Join me as I peel back the years until I’m a thirteen-year-old roller rink rat in Miami, Florida, careening around the oval with all the coolness a Catholic school seventh grader could scrape up.
I was fast and zit-free, and it was going to be a good day. I whizzed past Steven, a spindly, freckled kid with a thatch of wavy dark hair and braces. The braces had caused me more than a little concern—even with my hard-won confidence vibrating in my wheels. We’d skated every couples skate for the past two weekends, and I’d used my mad speed skills to dodge his puckered lips. But today I’d collect my first kiss. And it was going to be epic.
Last night, out of sheer desperation, I grabbed Mom by the wrist, yanked her into my room, and locked the door. “Cross your heart and hope to die, stick a needle in your eye—if you laugh” My heart beat double-time.
She sank beside me to the edge of my bed with one brow hiked, the scent of Chanel Nº 5 clinging to her nurse whites.
I talked to the red and orange shag rug. “How do you kiss? It looks complicated on TV.”
She laughed—not a suppressed titter, a big guffaw that came all the way up from her sensible shoes.
She cleared her throat. “Sorry.”
But she’d been the perfect person to ask after all.
Steven laced his sweaty fingers through mine for the last couples skate.
Mom’s words ran through my head. Just stand there. If he wants to kiss you so badly, he must know what he’s doing. It was one of those yet-to-crystallize moments when Mom proved her intelligence in a way I appreciated.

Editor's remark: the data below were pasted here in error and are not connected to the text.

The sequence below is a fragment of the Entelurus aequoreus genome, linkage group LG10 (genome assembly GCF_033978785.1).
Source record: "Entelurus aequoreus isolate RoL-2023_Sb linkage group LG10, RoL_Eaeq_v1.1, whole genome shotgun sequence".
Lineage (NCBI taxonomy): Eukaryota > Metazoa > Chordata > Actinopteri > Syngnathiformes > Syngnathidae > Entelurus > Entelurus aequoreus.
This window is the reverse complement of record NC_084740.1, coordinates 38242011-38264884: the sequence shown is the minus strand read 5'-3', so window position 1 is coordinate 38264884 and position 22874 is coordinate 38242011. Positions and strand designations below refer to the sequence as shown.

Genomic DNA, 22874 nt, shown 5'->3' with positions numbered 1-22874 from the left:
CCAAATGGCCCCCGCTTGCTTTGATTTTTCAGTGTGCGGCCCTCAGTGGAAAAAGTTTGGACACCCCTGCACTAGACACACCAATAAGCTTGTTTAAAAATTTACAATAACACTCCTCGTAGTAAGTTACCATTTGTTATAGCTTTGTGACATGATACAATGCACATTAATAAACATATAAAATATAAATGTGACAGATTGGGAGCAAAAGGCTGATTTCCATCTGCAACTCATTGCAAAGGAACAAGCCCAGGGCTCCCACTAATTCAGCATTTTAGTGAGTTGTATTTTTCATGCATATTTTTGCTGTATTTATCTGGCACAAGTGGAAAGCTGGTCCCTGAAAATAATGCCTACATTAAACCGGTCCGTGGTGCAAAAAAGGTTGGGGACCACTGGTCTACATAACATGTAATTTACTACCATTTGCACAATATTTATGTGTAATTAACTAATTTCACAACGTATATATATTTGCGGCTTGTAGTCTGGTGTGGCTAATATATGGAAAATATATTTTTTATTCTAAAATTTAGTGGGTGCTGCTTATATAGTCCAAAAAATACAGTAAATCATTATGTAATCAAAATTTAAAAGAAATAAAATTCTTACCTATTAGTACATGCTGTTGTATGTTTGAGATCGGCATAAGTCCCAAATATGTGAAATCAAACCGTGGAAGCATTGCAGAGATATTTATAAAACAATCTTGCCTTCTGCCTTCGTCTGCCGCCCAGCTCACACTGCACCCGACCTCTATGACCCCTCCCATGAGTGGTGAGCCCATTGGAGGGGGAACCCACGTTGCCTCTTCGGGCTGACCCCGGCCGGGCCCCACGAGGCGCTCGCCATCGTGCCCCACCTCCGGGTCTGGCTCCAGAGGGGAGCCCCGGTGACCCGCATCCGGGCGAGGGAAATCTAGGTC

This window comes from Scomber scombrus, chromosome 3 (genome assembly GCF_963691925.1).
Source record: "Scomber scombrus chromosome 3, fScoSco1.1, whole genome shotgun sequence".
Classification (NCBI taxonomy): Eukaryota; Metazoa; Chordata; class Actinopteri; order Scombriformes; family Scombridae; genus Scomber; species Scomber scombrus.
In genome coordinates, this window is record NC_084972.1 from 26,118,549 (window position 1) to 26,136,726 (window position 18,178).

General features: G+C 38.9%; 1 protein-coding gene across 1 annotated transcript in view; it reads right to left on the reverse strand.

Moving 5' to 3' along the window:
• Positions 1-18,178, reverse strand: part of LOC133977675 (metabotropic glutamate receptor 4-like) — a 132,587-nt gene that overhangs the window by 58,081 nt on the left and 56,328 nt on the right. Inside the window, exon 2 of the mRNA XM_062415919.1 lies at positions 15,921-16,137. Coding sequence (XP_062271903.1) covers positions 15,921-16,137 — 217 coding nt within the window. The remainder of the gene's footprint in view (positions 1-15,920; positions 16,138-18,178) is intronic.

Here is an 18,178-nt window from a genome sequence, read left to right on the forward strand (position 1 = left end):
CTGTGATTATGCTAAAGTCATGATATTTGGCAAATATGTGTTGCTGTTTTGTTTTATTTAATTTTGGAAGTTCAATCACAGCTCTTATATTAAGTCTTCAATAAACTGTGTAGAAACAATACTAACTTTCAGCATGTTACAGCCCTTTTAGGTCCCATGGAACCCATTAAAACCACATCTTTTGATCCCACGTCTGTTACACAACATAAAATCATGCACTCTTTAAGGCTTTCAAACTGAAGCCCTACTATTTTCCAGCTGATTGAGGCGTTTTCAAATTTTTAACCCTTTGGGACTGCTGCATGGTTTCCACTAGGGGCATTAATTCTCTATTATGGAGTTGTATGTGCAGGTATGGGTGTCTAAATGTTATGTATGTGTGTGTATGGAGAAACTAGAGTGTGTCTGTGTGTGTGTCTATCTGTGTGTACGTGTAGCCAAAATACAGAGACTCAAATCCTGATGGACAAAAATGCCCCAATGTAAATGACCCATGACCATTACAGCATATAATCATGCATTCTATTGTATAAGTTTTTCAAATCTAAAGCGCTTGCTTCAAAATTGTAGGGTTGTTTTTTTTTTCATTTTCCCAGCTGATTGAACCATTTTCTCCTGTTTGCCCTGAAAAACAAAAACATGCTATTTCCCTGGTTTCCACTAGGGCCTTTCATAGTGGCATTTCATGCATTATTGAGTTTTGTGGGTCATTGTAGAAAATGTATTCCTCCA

But the song ended, and Steven clattered off the floor to the opposite end of the rink to swap his skates for tennis shoes.
I dug my flip flops out from under the bench, glancing up every few seconds to see if Steven would come looking for his kiss. Squirming out of my skates and socks, I slipped into my shoes and slung the skates over my shoulder.
I waded into the bedlam of kids zipping by on skates or clomping on foot toward where I’d last seen Steven. No way was I stewing over my first kiss for another week. But what if my braces locked with his? Mom had never heard of this mortifying event happening—but I had.
Steven saw me and popped off the bench. He seemed so much shorter, less impressive, without his skates, even though I was shorter, too. Not one for conversation, Steven grabbed my bicep—afraid, no doubt, that I’d ditch him—and planted damp lips on mine.
Kids milled around us in the unnatural florescent light. A shout. The sound of wheels rolling across carpet, then wood. The smell of popcorn and hot dogs.
And the kiss was over.
Steven mumbled an awkward good-bye.
I hugged my skates to my chest, awash in relief that we would not have to ride in the back seat of his mother’s car to find an orthodontist to disconnect our mouths.
As I rode two Miami city buses home in the Saturday afternoon glare, fat with checking off an important rite of passage, the kiss felt anti-climactic. I wished I’d waited for a guy I’d like longer than five minutes.
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